CHARLES CITY, Va.—Sturgeon were America’s vanishing dinosaurs, armor-plated beasts that crowded the nation’s rivers until mankind’s craving for caviar pushed them to the edge of extinction.
More than a century later, some populations of the massive bottom-feeding fish are showing signs of recovery in the dark corners of U.S. waterways.
Increased numbers are appearing in the cold streams of Maine, the lakes of Michigan and Wisconsin and the coffee-colored waters of Florida’s Suwannee River.
A 14-foot Atlantic sturgeon—as long as a Volkswagen Beetle—was recently spotted in New York’s Hudson River.
“It’s really been a dramatic reversal of fortune,” said Greg Garman, a Virginia Commonwealth University ecologist who studies Atlantic sturgeon in Virginia’s James River. “We didn’t think they were there, frankly. Now, they’re almost every place we’re looking.”
Following the late 1800s caviar rush, America’s nine sturgeon species and subspecies were plagued by pollution, dams, and overfishing. Steep declines in many populations weren’t fully apparent until the 1990s.
“However, in the past three decades, sturgeon have been among the most studied species in North America as a result of their threatened or endangered status,” said James Crossman, president of The North American Sturgeon and Paddlefish Society, a conservation group.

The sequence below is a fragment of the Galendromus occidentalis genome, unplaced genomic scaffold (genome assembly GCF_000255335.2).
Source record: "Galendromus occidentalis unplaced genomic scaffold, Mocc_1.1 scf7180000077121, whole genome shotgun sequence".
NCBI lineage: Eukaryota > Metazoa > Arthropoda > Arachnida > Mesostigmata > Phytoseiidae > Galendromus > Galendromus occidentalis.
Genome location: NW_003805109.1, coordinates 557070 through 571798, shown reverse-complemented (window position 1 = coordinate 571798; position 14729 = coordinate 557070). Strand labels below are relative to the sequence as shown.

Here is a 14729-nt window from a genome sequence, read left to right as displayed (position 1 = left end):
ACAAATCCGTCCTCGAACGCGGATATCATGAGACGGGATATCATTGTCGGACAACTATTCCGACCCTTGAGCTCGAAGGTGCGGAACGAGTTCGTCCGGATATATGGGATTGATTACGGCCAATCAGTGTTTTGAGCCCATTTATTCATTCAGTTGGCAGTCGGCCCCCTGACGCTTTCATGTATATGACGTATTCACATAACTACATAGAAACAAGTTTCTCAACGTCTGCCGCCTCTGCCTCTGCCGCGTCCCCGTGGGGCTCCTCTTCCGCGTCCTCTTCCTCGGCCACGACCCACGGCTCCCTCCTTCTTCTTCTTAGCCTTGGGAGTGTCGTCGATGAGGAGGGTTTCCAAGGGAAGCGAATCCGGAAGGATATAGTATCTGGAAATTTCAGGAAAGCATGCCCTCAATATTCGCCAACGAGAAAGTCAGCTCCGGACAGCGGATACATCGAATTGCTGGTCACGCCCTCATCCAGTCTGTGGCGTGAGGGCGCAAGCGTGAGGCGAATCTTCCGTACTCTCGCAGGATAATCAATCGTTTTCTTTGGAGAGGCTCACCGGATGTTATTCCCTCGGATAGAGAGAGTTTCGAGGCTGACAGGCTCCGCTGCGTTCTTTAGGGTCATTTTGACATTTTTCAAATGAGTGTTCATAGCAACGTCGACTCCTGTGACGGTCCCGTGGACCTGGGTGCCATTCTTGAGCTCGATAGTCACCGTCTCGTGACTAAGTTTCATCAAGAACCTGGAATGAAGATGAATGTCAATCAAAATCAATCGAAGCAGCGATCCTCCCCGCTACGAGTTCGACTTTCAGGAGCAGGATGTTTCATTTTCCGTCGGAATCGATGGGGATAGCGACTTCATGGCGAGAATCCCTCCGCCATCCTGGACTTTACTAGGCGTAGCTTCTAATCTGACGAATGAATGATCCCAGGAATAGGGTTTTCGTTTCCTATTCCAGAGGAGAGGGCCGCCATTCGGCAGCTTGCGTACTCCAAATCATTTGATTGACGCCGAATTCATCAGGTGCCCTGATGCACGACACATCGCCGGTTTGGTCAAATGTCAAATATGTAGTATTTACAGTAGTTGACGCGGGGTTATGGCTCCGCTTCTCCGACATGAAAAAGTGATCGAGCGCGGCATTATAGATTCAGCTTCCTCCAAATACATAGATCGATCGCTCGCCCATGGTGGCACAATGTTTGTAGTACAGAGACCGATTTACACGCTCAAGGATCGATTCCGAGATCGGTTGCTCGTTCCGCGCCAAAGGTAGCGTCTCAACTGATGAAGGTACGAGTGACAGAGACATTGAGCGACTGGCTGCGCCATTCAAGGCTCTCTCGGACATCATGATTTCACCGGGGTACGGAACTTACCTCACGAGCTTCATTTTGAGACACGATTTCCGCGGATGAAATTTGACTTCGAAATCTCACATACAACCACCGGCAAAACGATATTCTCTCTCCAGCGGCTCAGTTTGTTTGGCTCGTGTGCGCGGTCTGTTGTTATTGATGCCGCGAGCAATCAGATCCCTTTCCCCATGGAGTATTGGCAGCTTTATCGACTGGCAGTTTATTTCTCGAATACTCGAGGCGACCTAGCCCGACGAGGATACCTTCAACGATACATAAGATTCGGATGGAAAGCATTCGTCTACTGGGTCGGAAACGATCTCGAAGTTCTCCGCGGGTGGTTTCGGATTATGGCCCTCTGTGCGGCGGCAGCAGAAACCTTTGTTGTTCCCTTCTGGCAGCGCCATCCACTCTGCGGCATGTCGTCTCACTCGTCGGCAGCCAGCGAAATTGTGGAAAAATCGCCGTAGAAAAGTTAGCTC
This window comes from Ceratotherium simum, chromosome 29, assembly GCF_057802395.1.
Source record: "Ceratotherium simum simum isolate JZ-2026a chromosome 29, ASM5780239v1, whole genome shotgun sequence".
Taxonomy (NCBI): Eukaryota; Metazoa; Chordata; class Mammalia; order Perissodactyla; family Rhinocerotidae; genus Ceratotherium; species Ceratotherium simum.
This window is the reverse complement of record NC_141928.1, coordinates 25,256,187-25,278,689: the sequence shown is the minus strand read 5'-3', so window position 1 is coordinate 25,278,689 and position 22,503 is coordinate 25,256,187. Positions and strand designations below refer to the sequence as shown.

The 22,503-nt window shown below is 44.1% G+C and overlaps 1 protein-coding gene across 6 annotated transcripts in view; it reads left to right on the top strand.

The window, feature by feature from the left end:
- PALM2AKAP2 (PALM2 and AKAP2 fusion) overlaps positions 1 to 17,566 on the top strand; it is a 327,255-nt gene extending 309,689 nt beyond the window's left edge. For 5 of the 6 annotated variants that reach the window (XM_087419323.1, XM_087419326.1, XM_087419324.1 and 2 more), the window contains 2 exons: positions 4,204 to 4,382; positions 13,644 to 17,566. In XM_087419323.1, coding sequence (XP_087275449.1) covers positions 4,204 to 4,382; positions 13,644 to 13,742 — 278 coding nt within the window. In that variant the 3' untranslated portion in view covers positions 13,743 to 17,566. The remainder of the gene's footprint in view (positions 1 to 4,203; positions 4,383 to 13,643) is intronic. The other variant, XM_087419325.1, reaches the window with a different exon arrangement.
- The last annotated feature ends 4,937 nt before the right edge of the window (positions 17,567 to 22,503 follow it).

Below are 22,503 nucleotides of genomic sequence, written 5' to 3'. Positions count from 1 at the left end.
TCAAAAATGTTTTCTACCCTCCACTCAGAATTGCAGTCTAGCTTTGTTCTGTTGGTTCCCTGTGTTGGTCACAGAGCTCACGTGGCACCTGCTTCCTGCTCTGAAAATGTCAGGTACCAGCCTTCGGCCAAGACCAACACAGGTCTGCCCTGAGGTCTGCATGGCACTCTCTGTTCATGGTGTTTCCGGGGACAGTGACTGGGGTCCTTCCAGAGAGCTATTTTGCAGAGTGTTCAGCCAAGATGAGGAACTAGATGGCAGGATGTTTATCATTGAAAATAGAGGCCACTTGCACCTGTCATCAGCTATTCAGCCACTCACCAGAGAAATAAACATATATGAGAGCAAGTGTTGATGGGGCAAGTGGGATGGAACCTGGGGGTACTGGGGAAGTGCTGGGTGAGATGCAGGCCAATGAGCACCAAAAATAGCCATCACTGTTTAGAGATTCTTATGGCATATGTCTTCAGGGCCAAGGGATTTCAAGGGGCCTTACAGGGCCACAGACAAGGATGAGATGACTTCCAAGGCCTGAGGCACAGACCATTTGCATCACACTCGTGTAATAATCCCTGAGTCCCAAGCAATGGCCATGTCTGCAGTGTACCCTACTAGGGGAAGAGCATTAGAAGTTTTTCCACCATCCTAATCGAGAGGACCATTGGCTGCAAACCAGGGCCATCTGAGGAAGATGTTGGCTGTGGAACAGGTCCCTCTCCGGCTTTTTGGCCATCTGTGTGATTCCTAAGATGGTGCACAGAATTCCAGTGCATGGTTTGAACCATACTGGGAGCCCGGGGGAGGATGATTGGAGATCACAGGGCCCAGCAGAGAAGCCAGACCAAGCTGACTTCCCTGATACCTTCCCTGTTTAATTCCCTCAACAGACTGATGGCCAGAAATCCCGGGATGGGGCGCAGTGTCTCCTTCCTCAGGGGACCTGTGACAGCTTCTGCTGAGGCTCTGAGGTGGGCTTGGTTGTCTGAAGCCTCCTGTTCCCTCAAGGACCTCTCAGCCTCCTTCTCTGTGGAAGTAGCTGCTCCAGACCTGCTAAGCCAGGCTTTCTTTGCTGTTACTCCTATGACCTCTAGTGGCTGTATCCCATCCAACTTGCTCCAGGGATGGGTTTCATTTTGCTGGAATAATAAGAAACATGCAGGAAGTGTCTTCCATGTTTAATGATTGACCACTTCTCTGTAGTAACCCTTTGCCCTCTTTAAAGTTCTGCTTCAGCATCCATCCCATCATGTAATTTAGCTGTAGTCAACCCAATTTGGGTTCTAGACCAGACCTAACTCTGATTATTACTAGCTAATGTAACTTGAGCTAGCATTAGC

Scientists have been finding sturgeon in places where they were thought to be long gone. And they’re seeing increased numbers of them in some rivers because of cleaner water, dam removals, and fishing bans.
These discoveries provide some hope for a fish that is among the world’s most threatened.
But the U.S. sturgeon population is only a tiny fraction of what it once was—and the health of each species and regional populations vary widely.
While some white sturgeon populations on the Pacific Coast are abundant enough to support limited recreational and commercial fishing, Alabama sturgeon are so rare that none have been caught for years.
Across America, dams still keep some sturgeon populations low by blocking ancient spawning routes. And the fish face newer threats such as rising water temperatures and the sharp propellers of cargo ships.
It will take decades to measure a population’s recovery, experts say. Sturgeon sometimes live longer than humans. And they spawn infrequently, often requiring half a century to bounce back from overfishing.
Sturgeon swam with the dinosaurs. Bony plates line their bodies. Whisker-like barbels hang from their chins. Their toothless mouths telescope out and vacuum up anything from worms to mussels.
Their meat fed Native Americans, the starving settlers of Jamestown and the Lewis and Clark expedition. Delaware River shad fishermen would yank up their nets as thousands of sturgeons swam toward spawning grounds.
Then came caviar. The Russian delicacy of salt-cured sturgeon eggs became a fad for Europe’s new middle class—and that took a heavy toll on American sturgeon.
“People just massacred them, just like we massacred the buffalo,” said Inga Saffron, author of the 2002 history “Caviar.”